INTRODUCTION: The prognostic significance of prior heart failure in acute coronary syndromes has not been well studied. Accordingly, we evaluated the baseline characteristics, management patterns and clinical outcomes in patients with acute coronary syndromes who had prior heart failure. METHODS AND RESULTS: The study population consisted of acute coronary syndrome patients in the Global Registry of Acute Coronary Events, expanded Global Registry of Acute Coronary Events and Canadian Registry of Acute Coronary Events between 1999 and 2008. Of the 13,937 eligible patients (mean age 66±13 years, 33% female and 28.3% with ST-elevation myocardial infarction), 1498 (10.7%) patients had a history of heart failure. Those with prior heart failure tended to be older, female and had lower systolic blood pressure, higher Killip class and creatinine on presentation. Prior heart failure was also associated with significantly worse left ventricular systolic function and lower rates of cardiac catheterization and coronary revascularization. The group with previous heart failure had significantly higher rates of acute decompensated heart failure, cardiogenic shock, myocardial (re)infarction and mortality in hospital. In multivariable analysis, prior heart failure remained an independent predictor of in-hospital mortality (odds ratio 1.48, 95% confidence interval 1.08-2.03, p=0.015). CONCLUSIONS: Prior heart failure was associated with high risk features on presentation and adverse outcomes including higher adjusted in-hospital mortality in acute coronary syndrome patients. However, acute coronary syndrome patients with prior heart failure were less likely to receive evidence-based therapies, suggesting potential opportunities to target more intensive treatment to improve their outcome.
    • High-grade atrioventricular block in acute coronary syndromes: insights from the Global Registry of Acute Coronary Events

      Singh, Sheldon M.; FitzGerald, Gordon; Yan, Andrew T.; Brieger, David; Fox, Keith A. A.; Lopez-Sendon, Jose; Yan, Raymond T.; Eagle, Kim A.; Steg, Phillippe Gabriel; Budaj, Andrzej; et al. (2014-09-08)
      BACKGROUND: While prior work has suggested that a high-grade atrioventricular block (HAVB) in the setting of an acute coronary syndrome (ACS) is associated with in-hospital death, limited information is available on the incidence of, and death associated with, HAVB in ACS patients receiving contemporary management. METHODS AND RESULTS: The incidence of HAVB was determined within The Global Registry of Acute Coronary Events (GRACE). The clinical characteristics, in-hospital therapies, and outcomes were compared between patients with and without HAVB. Factors associated with death in patients with HAVB were determined. A total of 59 229 patients with ACS between 1999 and 2007 were identified; 2.9% of patients had HAVB at any point during the index hospitalization; 22.7% of whom died in hospital [adjusted odds ratio (OR) = 4.2, 95% confidence interval (CI), 3.6-4.9, P < 0.001]. The association between HAVB and in-hospital death varied with type of ACS [OR: ST-segment elevation myocardial infarction (STEMI) = 3.0; non-STEMI = 6.4; unstable angina = 8.2, P for interaction < 0.001]. High-grade atrioventricular block present at the time of presentation to hospital (vs. occurring in-hospital) and early (12 h or no intervention) were associated with improved in-hospital survival, whereas temporary pacemaker insertion was not. Patients with HAVB surviving to discharge had similar adjusted survival at 6 months compared with those without HAVB. A reduction in the rate of, but not in-hospital mortality associated with, HAVB was noted over the study period. CONCLUSION: Although the incidence of HAVB is low and decreasing, this complication continues to have a high risk of in-hospital death.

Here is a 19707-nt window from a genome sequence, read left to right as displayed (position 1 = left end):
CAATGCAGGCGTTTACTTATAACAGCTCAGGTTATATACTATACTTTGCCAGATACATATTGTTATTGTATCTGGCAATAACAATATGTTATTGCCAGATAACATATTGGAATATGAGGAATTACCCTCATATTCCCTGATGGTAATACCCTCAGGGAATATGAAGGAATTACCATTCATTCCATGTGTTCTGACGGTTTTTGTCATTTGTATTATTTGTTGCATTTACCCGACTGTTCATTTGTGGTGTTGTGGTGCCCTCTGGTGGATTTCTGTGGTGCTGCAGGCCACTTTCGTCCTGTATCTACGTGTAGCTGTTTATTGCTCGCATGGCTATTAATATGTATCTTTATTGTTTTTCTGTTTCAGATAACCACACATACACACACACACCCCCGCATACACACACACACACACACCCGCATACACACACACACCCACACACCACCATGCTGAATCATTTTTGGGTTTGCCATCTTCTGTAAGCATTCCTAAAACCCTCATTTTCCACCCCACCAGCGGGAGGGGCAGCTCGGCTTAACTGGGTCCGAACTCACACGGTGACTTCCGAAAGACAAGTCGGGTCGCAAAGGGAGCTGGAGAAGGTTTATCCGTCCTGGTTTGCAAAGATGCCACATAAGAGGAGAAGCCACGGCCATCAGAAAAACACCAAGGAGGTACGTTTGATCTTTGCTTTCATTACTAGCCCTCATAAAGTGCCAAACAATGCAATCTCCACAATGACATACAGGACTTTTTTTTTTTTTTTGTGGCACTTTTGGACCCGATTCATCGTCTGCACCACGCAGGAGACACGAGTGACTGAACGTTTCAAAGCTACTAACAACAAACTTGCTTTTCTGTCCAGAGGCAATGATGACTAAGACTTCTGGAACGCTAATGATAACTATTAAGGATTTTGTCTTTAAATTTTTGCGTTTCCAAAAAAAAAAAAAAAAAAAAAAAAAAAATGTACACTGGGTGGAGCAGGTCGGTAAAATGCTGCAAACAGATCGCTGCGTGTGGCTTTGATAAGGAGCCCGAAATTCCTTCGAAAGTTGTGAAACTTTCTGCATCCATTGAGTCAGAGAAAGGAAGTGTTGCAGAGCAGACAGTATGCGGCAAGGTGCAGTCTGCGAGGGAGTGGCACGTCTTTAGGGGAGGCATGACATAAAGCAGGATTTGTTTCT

• GRACE score predicts heart failure admission following acute coronary syndrome

      McAllister, David A.; Halbesma, Nynke; Carruthers, Kathryn F.; Denvir, Martin; Fox, Keith A. (2014-07-01)
      BACKGROUND: Congestive heart failure (CHF) is a common and preventable complication of acute coronary syndrome (ACS). Nevertheless, ACS risk scores have not been shown to predict CHF risk. We investigated whether the at-discharge Global Registry of Acute Coronary Events (GRACE) score predicts heart failure admission following ACS. METHODS AND RESULTS: Five-year mortality and hospitalization data were obtained for patients admitted with ACS from June 1999 to September 2009 to a single centre of the GRACE registry. CHF was defined as any admission assigned WHO International Classification of Diseases 10 diagnostic code I50. The hazard ratio (HR) for CHF according to GRACE score was estimated in Cox models adjusting for age, gender and the presence of CHF on index admission. Among 1,956 patients, CHF was recorded on index admission in 141 patients (7%), and 243 (12%) were admitted with CHF over 3.8 median years of follow-up. Compared to the lowest quintile, patients in the highest GRACE score quintile had more CHF admissions (116 vs 17) and a shorter time to first admission (1.2 vs 2.0 years, HR 9.87, 95% CI 5.93-16.43). Per standard deviation increment in GRACE score, the instantaneous risk was more than two-fold higher (HR 2.28; 95% CI 2.02-2.57), including after adjustment for CHF on index admission, age and gender (HR 2.49; 95% CI 2.06-3.02). The C-statistic for CHF admission at 1-year was 0.74 (95% CI 0.70-0.79). CONCLUSIONS: The GRACE score predicts CHF admission, and may therefore be used to target ACS patients at high risk of CHF with clinical monitoring and therapies.